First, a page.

> wonder if, once these things taste human blood...
This was good advice once, with new people it can't hurt to
give it again, it's been a year or two:
Authors I highly recommend are Rosario J. DeCristoforo's books on
woodworking machinery techniques, Paul Hasluck's books on
-everything- (you may think I'm kidding - I'm not), Holtzapffel's
lathe work and abrasive applications and working odd materials books
(5), most anything by the early Audel Guides (pre-50's)
-in particular- the Audels Carpenters and Builders Guides 1-4 by
Frank Graham, Aldren A. Watson's Country Furniture, Hand tools,
Village Blacksmith, (don't take -some- of the techniques in his
Furniture making Plain and Simple as gospel, he was mostly an
accomplished illustrator similar to Irving Sloane), and -anything-
by Fred T. Hodgson. Alexander Weygers' modern books on blacksmithing
are also useful for beginners (as is Sam Allen's Edge of the Anvil).
The three of them have been recombined into one now. I have the
older editions. Many of these men were simply geniuses of their
times and largely unmatched in ours.
R.J. DeCristoforo showed machinery manufacturers new techniques they'd
never envisioned for their machinery. The man wrote many books and
thousands of articles for technical magazines. Many of his furniture
building/remodelling designs are very dated to their decades though,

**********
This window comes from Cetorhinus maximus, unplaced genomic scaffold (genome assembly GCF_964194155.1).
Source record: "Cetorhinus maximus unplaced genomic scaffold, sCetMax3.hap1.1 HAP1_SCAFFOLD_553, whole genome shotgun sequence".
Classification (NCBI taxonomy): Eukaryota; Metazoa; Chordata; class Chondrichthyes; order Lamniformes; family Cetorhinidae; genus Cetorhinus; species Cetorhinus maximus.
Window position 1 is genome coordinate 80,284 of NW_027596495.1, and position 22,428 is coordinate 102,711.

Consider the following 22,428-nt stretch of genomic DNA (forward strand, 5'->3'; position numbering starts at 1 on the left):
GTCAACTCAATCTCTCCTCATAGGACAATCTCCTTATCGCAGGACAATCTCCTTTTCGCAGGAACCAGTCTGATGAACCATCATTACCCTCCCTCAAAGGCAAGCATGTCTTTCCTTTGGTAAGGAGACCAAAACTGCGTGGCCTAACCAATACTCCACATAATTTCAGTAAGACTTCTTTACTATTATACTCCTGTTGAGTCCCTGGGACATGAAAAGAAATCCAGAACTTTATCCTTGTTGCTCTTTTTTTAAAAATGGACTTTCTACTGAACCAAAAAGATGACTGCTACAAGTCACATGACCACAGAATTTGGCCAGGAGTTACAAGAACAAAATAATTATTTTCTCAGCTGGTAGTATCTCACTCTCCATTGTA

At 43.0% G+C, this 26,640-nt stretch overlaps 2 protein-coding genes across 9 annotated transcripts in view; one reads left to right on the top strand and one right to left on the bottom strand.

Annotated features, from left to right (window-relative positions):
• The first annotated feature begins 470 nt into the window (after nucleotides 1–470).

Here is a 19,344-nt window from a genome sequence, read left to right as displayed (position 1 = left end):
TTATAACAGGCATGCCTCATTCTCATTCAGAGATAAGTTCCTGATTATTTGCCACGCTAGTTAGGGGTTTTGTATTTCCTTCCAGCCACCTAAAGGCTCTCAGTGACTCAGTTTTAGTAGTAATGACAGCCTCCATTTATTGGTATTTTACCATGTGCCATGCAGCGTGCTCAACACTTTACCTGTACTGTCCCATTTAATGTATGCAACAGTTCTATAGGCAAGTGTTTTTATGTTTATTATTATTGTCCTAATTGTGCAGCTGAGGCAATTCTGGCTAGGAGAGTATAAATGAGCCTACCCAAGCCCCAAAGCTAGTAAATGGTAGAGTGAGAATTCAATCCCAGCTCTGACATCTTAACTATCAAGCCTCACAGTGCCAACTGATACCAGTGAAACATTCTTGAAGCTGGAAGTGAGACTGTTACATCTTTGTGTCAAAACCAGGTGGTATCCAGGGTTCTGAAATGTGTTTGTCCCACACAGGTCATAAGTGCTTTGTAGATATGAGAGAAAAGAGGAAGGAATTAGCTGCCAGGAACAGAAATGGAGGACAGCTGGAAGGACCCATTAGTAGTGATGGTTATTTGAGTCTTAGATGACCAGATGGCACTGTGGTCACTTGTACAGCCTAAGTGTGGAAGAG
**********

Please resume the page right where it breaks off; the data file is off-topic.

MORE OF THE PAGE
so I don't recommend buying those as strongly as I do the Power
Tool Woodworking for Everyone (something written largely for
Shopsmith machine owners but good none the less) and most especially
_DeCristoforo's Complete Book of Power Tools_. Sadly the man passed
away a few years ago. His son writes now, but so far is not as
good as his dad. Maybe he'll improve a lot like Norm Abrams has.
(Norm Abrams has more tools donated to his show than any shop I ever
worked in had, including the university. The shop he works in
belongs to his producer btw. Rosario could school him quite a bit
Don't assume I'm talking strictly carpentry books here, some of
these guys wrote on many trades applications. And the older Delta
Guides books on machinery applications are extremely good.
How to use your Table saw, Scroll saw, Band saw, Jointer, Lathe, etc.
Popular Mechanics and Popular Science used to write multiple annuals